NASA Marches on with Test of RS-25 Engine for New Space Launch System
NASA engineers conducted a successful developmental test of RS-25 rocket engine No. 0528 July 29, 2016, to collect critical performance data for the most powerful rocket in the world – the Space Launch System (SLS). The engine roared to life for a full 650-second test on the A-1 Test Stand at NASA’s Stennis Space Center, near Bay St. Louis, Mississippi, marking another step forward in development of the SLS, which will launch humans deeper into space than ever before, including on the journey to Mars. Four RS-25 engines, joined with a pair of solid rocket boosters, will power the SLS core stage at launch. The RS-25 engines used on the first four SLS flights are former space shuttle main engines, modified to operate at a higher performance level and with a new engine controller, which allows communication between the vehicle and engine.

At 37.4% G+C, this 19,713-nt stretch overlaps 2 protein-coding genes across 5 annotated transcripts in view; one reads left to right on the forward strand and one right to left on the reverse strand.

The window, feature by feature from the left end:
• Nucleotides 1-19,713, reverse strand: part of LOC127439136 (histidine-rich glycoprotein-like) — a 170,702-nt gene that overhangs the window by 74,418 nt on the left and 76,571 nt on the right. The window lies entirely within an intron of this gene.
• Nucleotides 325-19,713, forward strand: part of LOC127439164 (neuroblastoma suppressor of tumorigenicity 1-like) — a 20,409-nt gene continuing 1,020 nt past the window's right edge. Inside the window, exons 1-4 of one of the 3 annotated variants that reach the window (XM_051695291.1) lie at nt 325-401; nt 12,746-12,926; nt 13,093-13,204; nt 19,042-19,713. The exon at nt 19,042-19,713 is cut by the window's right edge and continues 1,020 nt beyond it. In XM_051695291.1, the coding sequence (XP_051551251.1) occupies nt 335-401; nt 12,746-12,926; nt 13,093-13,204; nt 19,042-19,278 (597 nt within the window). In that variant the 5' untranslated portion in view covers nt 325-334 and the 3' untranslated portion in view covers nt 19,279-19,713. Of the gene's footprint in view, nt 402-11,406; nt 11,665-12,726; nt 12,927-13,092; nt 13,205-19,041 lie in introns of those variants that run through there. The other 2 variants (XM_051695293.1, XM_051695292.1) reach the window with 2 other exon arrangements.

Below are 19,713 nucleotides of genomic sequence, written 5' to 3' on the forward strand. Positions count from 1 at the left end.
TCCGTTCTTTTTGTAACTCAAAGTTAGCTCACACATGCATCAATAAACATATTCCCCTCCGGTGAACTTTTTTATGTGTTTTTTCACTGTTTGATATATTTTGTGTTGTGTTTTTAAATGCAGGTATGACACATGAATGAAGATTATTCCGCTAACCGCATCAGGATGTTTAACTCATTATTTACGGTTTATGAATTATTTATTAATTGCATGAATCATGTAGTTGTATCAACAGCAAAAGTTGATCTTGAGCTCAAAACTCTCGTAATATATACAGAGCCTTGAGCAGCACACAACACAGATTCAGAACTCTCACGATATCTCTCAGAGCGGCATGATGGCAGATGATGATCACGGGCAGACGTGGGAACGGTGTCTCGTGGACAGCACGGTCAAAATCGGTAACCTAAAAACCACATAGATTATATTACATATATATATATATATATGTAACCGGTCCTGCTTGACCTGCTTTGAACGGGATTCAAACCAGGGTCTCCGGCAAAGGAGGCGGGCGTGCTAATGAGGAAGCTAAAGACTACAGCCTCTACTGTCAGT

NASA conducted a series of developmental tests on the engine last year before testing a flight engine that will be used on its second test flight, known as Exploration Mission-2 (EM-2). EM-2 will be the first crewed flight of NASA’s Orion spacecraft, launching on the SLS. A second series of developmental tests began July 14. The test was conducted by a team of NASA, Aerojet Rocketdyne and Syncom Space Services engineers and operators. Aerojet Rocketdyne is the prime contractor for the RS-25 engines. Syncom Space Services is the prime contractor for Stennis facilities and operations.